The Alluring, Enduring Myth of Energy Independence

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One of the more frustrating things about the discussion of energy consumption in the U.S. is the persistent myth that we can leverage technology to achieve self-sufficiency. If only we invested more at home, the thinking goes, we could be done with the world and its nasty dictators. It's a useful fiction but it is a fiction, as nicely demonstrated by this NewsHour report on Bolivia's lithium reserves.

According to the report, Bolivia has 70 to 80 percent of the world's lithium reserves. Lithium is a crucial raw material for long-life batteries - not just for gadgets like cell phones or digital cameras, but for the many electric cars we're promising to make (or buy) to free us from our dependency on oil. In this idealized future, we'd swap dependence on Saudi Arabia, Russia and Venezuela for... dependence on Bolivia. Not necessarily a bad trade, in my book, but not exactly liberating.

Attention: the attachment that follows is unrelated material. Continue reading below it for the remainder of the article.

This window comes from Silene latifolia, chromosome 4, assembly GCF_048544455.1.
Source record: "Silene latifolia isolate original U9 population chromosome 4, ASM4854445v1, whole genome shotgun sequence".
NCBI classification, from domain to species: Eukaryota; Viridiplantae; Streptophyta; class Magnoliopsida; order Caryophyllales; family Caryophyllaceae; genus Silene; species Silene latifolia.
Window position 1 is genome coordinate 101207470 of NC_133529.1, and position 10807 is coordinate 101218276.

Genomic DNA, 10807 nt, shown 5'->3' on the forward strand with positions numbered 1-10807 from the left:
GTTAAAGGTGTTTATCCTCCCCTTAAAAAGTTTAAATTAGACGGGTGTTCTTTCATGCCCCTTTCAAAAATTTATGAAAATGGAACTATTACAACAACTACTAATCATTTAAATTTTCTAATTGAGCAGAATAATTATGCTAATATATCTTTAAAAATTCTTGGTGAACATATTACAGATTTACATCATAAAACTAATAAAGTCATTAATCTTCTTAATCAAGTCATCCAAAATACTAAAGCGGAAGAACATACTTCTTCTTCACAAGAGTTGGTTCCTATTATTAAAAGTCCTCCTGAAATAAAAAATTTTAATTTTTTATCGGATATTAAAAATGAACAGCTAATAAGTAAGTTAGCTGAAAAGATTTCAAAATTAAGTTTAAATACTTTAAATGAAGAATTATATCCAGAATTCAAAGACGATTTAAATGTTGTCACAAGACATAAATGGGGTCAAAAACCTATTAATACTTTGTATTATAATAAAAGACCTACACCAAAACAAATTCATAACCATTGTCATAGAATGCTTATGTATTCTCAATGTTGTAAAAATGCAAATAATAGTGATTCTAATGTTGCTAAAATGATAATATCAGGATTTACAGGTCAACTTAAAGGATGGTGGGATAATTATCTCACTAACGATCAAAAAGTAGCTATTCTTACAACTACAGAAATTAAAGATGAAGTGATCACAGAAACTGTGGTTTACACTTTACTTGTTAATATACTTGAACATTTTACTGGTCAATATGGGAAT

If we're about to enter a boom era for electric cars, than Bolivia's international clout will grow considerably. And, of course, Bolivia is run by Evo Morales who's tendency to nationalize industry and buddy up with Hugo Chavez hasn't won him many fans in Washington.

The point isn't that we shouldn't use lithium batteries, but that self-sufficiency is a mirage. In fact, according to the author Robert Bryce, the U.S. is 100 percent dependent on 18 strategic minerals (bauxite, manganese, alumina, etc.).

Hat tip: Boing Boing.


Bolivia's President Evo Morales, right, shakes hands with his Vice President Alvaro Garcial Linera as Morales holds up a law approved by Congress in La Paz, Tuesday, April 14, 2009. Credit: AP Photo

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